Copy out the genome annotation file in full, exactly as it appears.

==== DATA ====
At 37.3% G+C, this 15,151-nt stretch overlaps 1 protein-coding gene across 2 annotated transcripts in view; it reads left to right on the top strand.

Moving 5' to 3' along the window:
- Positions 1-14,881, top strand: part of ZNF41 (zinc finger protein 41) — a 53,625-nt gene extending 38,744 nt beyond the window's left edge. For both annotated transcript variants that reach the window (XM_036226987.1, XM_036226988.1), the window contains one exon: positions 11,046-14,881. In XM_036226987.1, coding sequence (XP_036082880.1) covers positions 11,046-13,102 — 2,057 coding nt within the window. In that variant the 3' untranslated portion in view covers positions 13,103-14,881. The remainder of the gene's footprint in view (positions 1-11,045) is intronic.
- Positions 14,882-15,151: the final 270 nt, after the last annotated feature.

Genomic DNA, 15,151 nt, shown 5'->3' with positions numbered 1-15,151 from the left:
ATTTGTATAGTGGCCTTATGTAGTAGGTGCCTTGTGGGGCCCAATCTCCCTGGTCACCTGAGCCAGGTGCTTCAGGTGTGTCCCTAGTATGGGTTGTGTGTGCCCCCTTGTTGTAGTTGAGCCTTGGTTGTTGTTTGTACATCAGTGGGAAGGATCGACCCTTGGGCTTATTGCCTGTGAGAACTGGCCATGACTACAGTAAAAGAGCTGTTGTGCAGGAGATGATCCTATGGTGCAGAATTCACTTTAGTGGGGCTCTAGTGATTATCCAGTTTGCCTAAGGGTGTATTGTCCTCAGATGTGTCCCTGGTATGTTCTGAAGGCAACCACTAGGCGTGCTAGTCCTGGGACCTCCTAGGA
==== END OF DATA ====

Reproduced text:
At 37.3% G+C, this 15,151-nt stretch overlaps 1 protein-coding gene across 2 annotated transcripts in view; it reads left to right on the top strand.

Moving 5' to 3' along the window:
- Positions 1-14,881, top strand: part of ZNF41 (zinc finger protein 41) — a 53,625-nt gene extending 38,744 nt beyond the window's left edge. For both annotated transcript variants that reach the window (XM_036226987.1, XM_036226988.1), the window contains one exon: positions 11,046-14,881. In XM_036226987.1, coding sequence (XP_036082880.1) covers positions 11,046-13,102 — 2,057 coding nt within the window. In that variant the 3' untranslated portion in view covers positions 13,103-14,881. The remainder of the gene's footprint in view (positions 1-11,045) is intronic.
- Positions 14,882-15,151: the final 270 nt, after the last annotated feature.

Genomic DNA, 15,151 nt, shown 5'->3' with positions numbered 1-15,151 from the left:
ATTTGTATAGTGGCCTTATGTAGTAGGTGCCTTGTGGGGCCCAATCTCCCTGGTCACCTGAGCCAGGTGCTTCAGGTGTGTCCCTAGTATGGGTTGTGTGTGCCCCCTTGTTGTAGTTGAGCCTTGGTTGTTGTTTGTACATCAGTGGGAAGGATCGACCCTTGGGCTTATTGCCTGTGAGAACTGGCCATGACTACAGTAAAAGAGCTGTTGTGCAGGAGATGATCCTATGGTGCAGAATTCACTTTAGTGGGGCTCTAGTGATTATCCAGTTTGCCTAAGGGTGTATTGTCCTCAGATGTGTCCCTGGTATGTTCTGAAGGCAACCACTAGGCGTGCTAGTCCTGGGACCTCCTAGGA